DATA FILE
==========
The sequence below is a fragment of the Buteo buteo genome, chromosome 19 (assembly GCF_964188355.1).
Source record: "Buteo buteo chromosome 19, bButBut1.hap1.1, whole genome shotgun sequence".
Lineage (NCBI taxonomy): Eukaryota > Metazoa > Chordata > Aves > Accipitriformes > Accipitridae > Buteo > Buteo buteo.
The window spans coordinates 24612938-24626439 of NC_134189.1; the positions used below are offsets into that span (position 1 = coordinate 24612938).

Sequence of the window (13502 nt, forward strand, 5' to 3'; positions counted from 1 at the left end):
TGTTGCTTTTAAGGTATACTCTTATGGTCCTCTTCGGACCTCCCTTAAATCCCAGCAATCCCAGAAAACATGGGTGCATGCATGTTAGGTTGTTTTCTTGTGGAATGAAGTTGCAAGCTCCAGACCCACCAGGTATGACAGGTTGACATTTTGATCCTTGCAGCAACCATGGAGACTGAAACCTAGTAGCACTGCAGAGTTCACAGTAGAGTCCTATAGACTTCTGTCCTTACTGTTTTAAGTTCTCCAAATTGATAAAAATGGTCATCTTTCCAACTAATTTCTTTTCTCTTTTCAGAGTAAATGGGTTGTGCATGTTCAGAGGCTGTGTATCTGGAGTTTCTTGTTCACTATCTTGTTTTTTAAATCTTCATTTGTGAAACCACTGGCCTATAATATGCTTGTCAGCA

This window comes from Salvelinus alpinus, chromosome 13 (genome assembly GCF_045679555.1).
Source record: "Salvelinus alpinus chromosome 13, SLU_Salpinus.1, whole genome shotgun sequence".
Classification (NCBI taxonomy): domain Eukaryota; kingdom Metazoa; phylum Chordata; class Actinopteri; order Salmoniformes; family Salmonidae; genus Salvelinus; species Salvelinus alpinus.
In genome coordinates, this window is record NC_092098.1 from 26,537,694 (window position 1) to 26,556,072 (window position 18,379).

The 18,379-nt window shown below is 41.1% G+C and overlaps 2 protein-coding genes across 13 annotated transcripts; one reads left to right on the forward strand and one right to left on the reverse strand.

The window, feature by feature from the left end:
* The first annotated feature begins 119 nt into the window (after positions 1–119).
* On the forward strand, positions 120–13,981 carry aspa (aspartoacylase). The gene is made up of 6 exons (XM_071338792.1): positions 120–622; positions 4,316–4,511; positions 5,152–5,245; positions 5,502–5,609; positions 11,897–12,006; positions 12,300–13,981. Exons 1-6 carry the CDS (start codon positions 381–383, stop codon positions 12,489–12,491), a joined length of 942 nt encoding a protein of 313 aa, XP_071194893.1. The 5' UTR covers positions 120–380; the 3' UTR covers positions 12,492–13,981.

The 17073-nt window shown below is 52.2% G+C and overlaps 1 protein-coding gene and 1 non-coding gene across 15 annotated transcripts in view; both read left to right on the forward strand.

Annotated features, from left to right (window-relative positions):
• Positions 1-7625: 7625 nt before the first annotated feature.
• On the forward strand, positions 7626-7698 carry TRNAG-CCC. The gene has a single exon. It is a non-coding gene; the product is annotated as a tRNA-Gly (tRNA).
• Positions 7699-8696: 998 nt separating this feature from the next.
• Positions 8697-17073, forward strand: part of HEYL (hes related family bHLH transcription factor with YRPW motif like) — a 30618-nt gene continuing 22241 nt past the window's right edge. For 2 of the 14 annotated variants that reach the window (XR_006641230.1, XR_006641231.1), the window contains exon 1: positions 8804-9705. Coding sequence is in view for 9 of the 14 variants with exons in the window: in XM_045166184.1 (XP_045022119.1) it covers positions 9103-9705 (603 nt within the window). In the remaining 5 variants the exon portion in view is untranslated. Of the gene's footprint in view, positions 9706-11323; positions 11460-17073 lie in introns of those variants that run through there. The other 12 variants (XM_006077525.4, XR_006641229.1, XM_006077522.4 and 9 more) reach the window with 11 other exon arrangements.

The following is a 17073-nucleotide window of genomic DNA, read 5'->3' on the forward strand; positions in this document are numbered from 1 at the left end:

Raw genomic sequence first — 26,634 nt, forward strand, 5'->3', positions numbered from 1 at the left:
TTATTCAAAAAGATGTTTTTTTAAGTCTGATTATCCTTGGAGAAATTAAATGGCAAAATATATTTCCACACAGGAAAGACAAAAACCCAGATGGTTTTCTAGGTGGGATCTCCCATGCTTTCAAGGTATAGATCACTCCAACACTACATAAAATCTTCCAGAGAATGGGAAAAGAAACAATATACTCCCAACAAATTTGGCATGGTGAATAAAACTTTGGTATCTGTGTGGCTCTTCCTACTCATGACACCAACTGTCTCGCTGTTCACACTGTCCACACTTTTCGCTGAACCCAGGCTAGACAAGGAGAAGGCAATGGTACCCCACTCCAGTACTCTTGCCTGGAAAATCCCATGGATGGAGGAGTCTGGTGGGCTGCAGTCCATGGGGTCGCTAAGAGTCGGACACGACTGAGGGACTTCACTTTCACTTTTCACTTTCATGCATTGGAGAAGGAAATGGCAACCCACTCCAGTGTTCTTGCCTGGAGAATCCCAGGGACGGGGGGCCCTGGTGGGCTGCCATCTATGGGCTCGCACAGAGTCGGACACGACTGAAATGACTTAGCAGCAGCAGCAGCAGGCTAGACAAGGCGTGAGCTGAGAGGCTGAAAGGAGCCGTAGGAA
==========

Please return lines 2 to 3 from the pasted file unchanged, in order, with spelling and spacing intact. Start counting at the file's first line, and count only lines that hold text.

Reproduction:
Source record: "Buteo buteo chromosome 19, bButBut1.hap1.1, whole genome shotgun sequence".
Lineage (NCBI taxonomy): Eukaryota > Metazoa > Chordata > Aves > Accipitriformes > Accipitridae > Buteo > Buteo buteo.